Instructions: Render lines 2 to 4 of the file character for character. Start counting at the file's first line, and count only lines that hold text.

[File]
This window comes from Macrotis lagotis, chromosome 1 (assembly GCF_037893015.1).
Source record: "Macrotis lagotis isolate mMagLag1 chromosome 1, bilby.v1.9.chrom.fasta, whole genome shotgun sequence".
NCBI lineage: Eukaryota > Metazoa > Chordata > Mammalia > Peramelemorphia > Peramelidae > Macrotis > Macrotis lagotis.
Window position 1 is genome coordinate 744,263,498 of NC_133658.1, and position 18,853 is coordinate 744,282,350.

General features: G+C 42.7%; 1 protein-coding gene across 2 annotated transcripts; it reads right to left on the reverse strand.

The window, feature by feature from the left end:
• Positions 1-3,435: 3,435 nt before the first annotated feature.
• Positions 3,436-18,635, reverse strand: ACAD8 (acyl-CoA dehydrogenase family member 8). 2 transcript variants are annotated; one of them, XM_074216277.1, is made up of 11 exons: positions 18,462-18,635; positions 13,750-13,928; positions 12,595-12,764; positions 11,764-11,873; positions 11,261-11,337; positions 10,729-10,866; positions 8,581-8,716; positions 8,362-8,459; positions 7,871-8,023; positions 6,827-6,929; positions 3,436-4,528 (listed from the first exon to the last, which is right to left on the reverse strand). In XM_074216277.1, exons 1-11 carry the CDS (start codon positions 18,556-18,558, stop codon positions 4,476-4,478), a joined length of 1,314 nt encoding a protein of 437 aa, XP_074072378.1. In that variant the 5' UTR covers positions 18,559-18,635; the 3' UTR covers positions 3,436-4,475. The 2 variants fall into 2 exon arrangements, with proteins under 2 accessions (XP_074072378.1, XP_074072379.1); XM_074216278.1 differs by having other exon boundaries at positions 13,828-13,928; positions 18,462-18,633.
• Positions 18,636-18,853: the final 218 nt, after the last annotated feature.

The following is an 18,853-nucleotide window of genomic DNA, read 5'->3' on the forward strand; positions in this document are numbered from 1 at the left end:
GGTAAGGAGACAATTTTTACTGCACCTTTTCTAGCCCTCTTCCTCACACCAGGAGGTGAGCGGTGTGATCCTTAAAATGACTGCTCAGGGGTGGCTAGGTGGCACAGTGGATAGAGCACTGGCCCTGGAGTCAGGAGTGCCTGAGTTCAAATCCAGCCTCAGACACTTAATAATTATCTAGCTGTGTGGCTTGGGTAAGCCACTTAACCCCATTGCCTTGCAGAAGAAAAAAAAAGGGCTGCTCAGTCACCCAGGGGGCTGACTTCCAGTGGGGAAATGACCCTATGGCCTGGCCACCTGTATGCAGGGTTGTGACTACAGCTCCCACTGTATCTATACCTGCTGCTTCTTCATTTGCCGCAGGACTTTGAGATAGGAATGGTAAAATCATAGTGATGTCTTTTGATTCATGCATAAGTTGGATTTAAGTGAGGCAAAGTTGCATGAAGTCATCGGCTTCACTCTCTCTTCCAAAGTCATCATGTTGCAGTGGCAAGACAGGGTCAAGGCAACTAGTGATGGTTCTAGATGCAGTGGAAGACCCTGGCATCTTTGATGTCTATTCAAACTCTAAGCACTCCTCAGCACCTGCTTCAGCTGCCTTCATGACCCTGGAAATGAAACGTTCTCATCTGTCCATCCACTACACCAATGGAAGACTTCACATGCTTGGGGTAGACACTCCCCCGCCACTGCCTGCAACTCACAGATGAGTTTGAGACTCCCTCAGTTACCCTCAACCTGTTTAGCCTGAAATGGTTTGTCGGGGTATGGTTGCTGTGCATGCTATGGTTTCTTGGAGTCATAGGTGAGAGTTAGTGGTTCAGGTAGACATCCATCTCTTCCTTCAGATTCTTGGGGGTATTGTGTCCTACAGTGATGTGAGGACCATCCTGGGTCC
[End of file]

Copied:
Source record: "Macrotis lagotis isolate mMagLag1 chromosome 1, bilby.v1.9.chrom.fasta, whole genome shotgun sequence".
NCBI lineage: Eukaryota > Metazoa > Chordata > Mammalia > Peramelemorphia > Peramelidae > Macrotis > Macrotis lagotis.
Window position 1 is genome coordinate 744,263,498 of NC_133658.1, and position 18,853 is coordinate 744,282,350.